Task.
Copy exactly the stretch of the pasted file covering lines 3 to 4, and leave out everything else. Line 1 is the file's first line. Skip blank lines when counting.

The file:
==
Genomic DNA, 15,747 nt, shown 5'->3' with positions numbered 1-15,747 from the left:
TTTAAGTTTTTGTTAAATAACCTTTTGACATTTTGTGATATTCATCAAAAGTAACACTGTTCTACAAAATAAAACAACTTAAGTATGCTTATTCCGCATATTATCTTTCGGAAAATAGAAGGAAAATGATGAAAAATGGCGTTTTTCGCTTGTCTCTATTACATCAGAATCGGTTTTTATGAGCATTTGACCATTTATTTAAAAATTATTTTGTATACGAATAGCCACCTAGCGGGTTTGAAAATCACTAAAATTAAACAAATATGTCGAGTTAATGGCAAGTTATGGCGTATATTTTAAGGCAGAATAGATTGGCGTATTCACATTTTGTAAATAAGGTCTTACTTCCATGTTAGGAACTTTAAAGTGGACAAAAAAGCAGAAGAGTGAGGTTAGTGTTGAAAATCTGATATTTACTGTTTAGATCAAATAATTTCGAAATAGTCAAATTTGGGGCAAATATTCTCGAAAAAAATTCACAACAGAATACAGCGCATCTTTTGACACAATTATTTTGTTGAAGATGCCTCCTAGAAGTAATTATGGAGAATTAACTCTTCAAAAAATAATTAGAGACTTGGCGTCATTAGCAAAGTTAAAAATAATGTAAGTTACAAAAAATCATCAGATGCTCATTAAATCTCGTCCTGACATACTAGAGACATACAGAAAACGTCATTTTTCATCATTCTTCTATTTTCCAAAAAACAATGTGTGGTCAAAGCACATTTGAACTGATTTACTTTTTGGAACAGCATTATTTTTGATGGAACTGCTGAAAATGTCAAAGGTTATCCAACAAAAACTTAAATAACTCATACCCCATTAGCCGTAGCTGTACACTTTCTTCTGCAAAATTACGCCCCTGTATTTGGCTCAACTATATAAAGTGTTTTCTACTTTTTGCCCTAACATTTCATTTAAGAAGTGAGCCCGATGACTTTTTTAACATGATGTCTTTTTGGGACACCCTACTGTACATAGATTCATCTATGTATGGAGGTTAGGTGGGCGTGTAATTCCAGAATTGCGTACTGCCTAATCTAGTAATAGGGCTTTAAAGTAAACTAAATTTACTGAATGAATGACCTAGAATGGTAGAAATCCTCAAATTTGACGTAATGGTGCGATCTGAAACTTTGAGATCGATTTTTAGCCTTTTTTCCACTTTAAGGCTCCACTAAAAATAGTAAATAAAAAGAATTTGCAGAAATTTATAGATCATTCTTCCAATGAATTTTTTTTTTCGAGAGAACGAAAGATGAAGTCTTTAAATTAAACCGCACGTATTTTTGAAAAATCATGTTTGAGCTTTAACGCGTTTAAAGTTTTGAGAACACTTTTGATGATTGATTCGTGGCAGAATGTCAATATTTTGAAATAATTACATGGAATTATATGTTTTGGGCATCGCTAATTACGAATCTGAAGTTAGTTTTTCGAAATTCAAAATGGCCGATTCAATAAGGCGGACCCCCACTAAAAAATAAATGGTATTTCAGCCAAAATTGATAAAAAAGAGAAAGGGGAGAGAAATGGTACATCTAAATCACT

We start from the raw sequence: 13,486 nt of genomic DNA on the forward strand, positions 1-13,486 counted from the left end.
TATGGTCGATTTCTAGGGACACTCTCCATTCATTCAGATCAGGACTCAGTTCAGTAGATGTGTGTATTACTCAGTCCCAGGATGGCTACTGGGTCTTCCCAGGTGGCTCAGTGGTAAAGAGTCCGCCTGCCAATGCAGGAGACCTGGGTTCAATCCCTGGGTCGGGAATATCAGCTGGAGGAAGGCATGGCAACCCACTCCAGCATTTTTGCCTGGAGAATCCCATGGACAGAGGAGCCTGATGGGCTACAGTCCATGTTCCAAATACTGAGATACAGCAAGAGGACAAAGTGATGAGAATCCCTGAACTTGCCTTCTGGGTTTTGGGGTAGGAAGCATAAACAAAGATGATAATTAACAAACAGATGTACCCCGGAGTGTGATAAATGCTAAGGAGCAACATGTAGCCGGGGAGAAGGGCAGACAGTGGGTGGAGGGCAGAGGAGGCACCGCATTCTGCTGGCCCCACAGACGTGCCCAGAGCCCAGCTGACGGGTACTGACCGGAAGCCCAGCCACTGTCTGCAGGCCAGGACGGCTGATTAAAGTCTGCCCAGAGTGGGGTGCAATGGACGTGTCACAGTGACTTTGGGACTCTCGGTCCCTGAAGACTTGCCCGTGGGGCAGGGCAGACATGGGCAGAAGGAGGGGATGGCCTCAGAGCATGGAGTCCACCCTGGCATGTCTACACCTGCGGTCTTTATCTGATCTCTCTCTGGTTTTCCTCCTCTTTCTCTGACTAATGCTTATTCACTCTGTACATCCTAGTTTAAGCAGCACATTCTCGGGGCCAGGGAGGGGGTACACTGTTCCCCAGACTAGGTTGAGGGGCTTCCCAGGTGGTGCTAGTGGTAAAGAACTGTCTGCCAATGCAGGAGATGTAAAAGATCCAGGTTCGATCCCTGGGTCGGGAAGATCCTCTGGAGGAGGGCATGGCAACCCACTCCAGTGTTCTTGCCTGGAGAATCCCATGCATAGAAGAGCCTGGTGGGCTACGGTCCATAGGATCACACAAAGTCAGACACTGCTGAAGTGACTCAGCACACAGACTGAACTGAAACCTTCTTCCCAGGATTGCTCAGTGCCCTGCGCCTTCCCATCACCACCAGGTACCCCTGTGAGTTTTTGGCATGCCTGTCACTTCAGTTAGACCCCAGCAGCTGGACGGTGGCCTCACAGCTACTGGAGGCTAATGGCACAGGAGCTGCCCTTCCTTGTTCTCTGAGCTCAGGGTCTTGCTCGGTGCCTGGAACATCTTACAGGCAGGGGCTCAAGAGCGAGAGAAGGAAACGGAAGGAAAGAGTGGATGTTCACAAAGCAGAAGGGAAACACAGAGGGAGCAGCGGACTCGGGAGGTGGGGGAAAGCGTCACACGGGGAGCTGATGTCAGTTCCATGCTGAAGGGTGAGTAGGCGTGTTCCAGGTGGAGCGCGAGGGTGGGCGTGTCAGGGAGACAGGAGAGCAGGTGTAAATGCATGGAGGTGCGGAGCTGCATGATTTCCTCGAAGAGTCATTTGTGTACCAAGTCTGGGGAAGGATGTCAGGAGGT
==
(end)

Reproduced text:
We start from the raw sequence: 13,486 nt of genomic DNA on the forward strand, positions 1-13,486 counted from the left end.
TATGGTCGATTTCTAGGGACACTCTCCATTCATTCAGATCAGGACTCAGTTCAGTAGATGTGTGTATTACTCAGTCCCAGGATGGCTACTGGGTCTTCCCAGGTGGCTCAGTGGTAAAGAGTCCGCCTGCCAATGCAGGAGACCTGGGTTCAATCCCTGGGTCGGGAATATCAGCTGGAGGAAGGCATGGCAACCCACTCCAGCATTTTTGCCTGGAGAATCCCATGGACAGAGGAGCCTGATGGGCTACAGTCCATGTTCCAAATACTGAGATACAGCAAGAGGACAAAGTGATGAGAATCCCTGAACTTGCCTTCTGGGTTTTGGGGTAGGAAGCATAAACAAAGATGATAATTAACAAACAGATGTACCCCGGAGTGTGATAAATGCTAAGGAGCAACATGTAGCCGGGGAGAAGGGCAGACAGTGGGTGGAGGGCAGAGGAGGCACCGCATTCTGCTGGCCCCACAGACGTGCCCAGAGCCCAGCTGACGGGTACTGACCGGAAGCCCAGCCACTGTCTGCAGGCCAGGACGGCTGATTAAAGTCTGCCCAGAGTGGGGTGCAATGGACGTGTCACAGTGACTTTGGGACTCTCGGTCCCTGAAGACTTGCCCGTGGGGCAGGGCAGACATGGGCAGAAGGAGGGGATGGCCTCAGAGCATGGAGTCCACCCTGGCATGTCTACACCTGCGGTCTTTATCTGATCTCTCTCTGGTTTTCCTCCTCTTTCTCTGACTAATGCTTATTCACTCTGTACATCCTAGTTTAAGCAGCACATTCTCGGGGCCAGGGAGGGGGTACACTGTTCCCCAGACTAGGTTGAGGGGCTTCCCAGGTGGTGCTAGTGGTAAAGAACTGTCTGCCAATGCAGGAGATGTAAAAGATCCAGGTTCGATCCCTGGGTCGGGAAGATCCTCTGGAGGAGGGCATGGCAACCCACTCCAGTGTTCTTGCCTGGAGAATCCCATGCATAGAAGAGCCTGGTGGGCTACGGTCCATAGGATCACACAAAGTCAGACACTGCTGAAGTGACTCAGCACACAGACTGAACTGAAACCTTCTTCCCAGGATTGCTCAGTGCCCTGCGCCTTCCCATCACCACCAGGTACCCCTGTGAGTTTTTGGCATGCCTGTCACTTCAGTTAGACCCCAGCAGCTGGACGGTGGCCTCACAGCTACTGGAGGCTAATGGCACAGGAGCTGCCCTTCCTTGTTCTCTGAGCTCAGGGTCTTGCTCGGTGCCTGGAACATCTTACAGGCAGGGGCTCAAGAGCGAGAGAAGGAAACGGAAGGAAAGAGTGGATGTTCACAAAGCAGAAGGGAAACACAGAGGGAGCAGCGGACTCGGGAGGTGGGGGAAAGCGTCACACGGGGAGCTGATGTCAGTTCCATGCTGAAGGGTGAGTAGGCGTGTTCCAGGTGGAGCGCGAGGGTGGGCGTGTCAGGGAGACAGGAGAGCAGGTGTAAATGCATGGAGGTGCGGAGCTGCATGATTTCCTCGAAGAGTCATTTGTGTACCAAGTCTGGGGAAGGATGTCAGGAGGT